Once the draft is done we go into edit mode. I first reread the whole book and make changes, then send the draft to my agent (who reads and gives me quite a bit of notes) and then my editor, who gives me even more notes. These developmental notes are extensive and I always read them, cry, set aside for a few days, then dive in. All this work can be very tough, but it makes the book so much better. A good editor is worth his or her weight in gold!
Another important part of my process is daydreaming. I need time to brainstorm about my work in progress as I walk my dog, swim, paddle, hike, drive or watch the sunset. The unconscious mind It’s taken time for all this to evolve, but I feel like it works well for me.
Q: How long does it typically take for you to write a book?
A: A first draft usually takes 5-6 months, then another few months of editing. My books usually come out a little over a year apart, though The Uncharted Flight of Olivia West releases 18 months after The Codebreaker’s Secret.
Q: I read on your blog that you have a journalism degree. How long were you a journalist and would you say that your journalism career helped with researching and writing your historical fiction books?
A: My journalism degree was not put to use in the traditional sense, since I ended up working in a graphic design office and went back to school for a masters in psychology, to be a school counselor. The writing background helped, for sure, and I think psychology also has been instrumental in helping me understand my characters more deeply, especially those who have undergone trauma.
Q: If you had to choose, which books did you have the most fun researching and writing and why?
A: It’s so hard to pick! They were all fun in their own way, but I’m going to say Red Sky Over Hawaii.
This book was fun to write because Hawaii Volcanoes National Park (aka Volcano) is one of my favorite places in the world. I have been going there since I was young and have spent a lot of time exploring every single trail in the park, from Mauna Loa road, to Halema’uma’u (Kilauea’s main crater), all the way down Chain of Craters road to the coast where the lava flows out to the sea. I know it like the back of my hand. In my book, I wanted to give the reader the same feeling I get when I’m there, and the sights and sounds and smells, whether it be the crunch of lava underfoot, the whirring of the wings of the honeycreepers (tiny forest birds), or the scent of the sulfur that permeates the air.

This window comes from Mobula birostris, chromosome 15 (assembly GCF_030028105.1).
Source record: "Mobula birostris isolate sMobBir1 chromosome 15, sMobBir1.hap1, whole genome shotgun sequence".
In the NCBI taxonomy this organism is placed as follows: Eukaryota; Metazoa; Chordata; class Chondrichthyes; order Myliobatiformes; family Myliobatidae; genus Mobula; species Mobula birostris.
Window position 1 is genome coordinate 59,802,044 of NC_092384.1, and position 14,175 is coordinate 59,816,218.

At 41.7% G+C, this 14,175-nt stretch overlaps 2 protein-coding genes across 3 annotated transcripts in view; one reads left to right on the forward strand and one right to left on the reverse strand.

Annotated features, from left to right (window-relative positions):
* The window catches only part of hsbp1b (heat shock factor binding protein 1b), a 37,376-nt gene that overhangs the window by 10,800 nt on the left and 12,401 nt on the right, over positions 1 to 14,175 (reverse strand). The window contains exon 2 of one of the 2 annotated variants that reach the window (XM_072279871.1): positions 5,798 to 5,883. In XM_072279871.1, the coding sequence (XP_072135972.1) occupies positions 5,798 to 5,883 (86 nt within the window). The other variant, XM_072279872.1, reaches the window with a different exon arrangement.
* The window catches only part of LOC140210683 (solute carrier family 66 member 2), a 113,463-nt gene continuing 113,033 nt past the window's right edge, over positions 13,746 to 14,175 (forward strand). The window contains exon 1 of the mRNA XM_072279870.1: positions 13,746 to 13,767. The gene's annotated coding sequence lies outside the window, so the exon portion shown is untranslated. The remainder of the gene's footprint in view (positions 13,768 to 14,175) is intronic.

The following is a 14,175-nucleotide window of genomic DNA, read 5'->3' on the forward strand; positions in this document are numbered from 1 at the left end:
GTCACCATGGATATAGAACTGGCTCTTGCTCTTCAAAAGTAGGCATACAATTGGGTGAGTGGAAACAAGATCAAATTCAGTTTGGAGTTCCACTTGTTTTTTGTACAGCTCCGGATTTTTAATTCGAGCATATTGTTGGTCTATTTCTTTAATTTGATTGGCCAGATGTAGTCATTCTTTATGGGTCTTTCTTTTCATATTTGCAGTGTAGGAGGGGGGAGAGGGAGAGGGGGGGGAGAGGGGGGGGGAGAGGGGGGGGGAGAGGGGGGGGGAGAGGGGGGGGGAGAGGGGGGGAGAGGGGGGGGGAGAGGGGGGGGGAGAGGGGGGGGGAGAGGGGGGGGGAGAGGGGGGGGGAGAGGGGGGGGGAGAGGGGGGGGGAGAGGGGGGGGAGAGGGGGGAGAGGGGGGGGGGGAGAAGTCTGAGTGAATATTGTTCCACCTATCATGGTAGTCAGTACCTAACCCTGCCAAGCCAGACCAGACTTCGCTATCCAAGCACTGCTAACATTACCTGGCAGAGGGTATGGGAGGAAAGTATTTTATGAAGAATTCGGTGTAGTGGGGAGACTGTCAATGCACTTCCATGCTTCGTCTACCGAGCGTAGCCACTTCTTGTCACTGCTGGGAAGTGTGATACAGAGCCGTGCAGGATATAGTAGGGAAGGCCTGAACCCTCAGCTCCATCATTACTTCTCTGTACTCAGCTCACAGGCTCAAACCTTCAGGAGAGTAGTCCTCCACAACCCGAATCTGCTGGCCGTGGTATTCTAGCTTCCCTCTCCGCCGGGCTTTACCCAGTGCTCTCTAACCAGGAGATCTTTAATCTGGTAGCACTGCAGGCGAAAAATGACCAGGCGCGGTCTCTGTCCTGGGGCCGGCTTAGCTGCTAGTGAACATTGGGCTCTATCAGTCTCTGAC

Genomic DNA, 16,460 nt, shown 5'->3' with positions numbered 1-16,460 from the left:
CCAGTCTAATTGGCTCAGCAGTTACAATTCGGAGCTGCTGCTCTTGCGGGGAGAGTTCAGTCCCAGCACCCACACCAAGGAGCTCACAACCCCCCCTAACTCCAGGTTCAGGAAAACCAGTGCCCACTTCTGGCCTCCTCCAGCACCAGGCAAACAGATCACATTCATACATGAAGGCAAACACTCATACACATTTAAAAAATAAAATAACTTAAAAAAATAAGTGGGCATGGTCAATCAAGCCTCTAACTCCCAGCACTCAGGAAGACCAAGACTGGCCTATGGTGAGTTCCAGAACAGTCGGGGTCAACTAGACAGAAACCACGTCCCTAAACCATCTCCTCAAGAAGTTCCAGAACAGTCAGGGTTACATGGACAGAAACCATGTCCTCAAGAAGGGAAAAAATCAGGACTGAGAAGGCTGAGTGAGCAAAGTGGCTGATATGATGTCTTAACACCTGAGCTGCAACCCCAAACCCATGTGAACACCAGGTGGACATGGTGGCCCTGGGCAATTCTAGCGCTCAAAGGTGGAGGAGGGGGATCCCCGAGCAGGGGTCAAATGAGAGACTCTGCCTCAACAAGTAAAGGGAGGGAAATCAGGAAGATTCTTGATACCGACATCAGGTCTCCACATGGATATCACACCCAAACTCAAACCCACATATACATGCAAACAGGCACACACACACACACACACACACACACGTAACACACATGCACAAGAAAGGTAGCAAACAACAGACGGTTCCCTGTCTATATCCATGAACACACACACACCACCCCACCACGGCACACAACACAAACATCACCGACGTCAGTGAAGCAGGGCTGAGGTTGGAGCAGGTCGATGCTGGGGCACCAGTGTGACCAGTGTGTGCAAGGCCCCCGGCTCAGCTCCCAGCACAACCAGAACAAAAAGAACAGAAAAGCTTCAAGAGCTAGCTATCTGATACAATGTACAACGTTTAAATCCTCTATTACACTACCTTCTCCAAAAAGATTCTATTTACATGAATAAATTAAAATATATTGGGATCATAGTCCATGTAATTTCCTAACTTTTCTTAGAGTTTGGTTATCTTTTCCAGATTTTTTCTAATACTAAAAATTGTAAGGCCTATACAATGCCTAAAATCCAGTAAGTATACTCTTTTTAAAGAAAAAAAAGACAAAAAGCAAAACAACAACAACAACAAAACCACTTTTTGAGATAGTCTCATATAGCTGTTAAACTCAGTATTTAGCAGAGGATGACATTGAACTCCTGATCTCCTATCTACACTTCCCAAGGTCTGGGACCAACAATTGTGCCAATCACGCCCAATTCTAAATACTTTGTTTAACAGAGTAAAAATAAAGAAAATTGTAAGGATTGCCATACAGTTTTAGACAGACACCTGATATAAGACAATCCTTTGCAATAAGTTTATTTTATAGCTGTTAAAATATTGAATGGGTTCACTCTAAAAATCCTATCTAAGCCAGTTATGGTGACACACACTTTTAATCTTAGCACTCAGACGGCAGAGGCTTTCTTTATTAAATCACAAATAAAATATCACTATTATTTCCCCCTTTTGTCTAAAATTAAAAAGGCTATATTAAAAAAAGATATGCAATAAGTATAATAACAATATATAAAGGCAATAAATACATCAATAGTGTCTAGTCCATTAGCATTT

It was also fascinating to dive deeper into the history of Volcano during the war. I had no idea that it was such an important military hub, as well as being home to a rustic old house tucked away in a remote part of the park with an intriguing history. I came upon the house by chance one day while I was out hiking, and needless to say, I was curious. When I dug deeper and found the house was originally built as a hideaway house in 1941 in case of a Japanese invasion, I knew I would be writing a book about it.
Also, I am a big fan of magical realism, so it was fun to add a touch of that to my story. If you’ve ever been to Volcano, you know it is quite an enchanting place with a powerful energy. I enjoyed the exploration of the “unexplained phenomena” throughout the book. It’s my only (published) novel with hints of magical realism.
Q: The entertainment industry needs original content again. Does Hollywood have the rights to your work?
A: Currently, no, but I’m hoping that might change soon. It would be incredible to see my stories brought to life on the big (or little) screen.
Q: What is the best advice you would give to aspiring authors on writing, dealing with criticism & family and friends who might not support their writing goals?
A: I would say that criticism will come along with writing, so it’s something to expect to a certain degree. I don’t read my reviews any more, unless I know they are positive ones. I do, however, greatly appreciate constructive criticism and feedback from my agent and editor. Sometimes it’s not what I want to hear, but their feedback inevitably makes my books better. As far as family and friends not supporting you, again, I would say that this is your journey and oftentimes it’s a lonely one. The less you expect from others, the easier it will be for you. Oftentimes it’s not that they don’t care, it’s just that they don’t understand. Focus on the story and the writing and the rest will come.
Patience & Perseverance is my motto, and it has served me well!
Q: Is it too early to ask about the next book you are writing about now or can you reveal any details?
A: I have another book releasing in November of 2024, and I’m so excited about it! This one is not historical, it’s a love story/adventure novel partly set on Maui and it involves big wave surfing. I’m working on revisions for it now. The book after that comes out in June 2025, and that one is another dual timeline about an unsolved mystery in Waikiki during the early 1900s.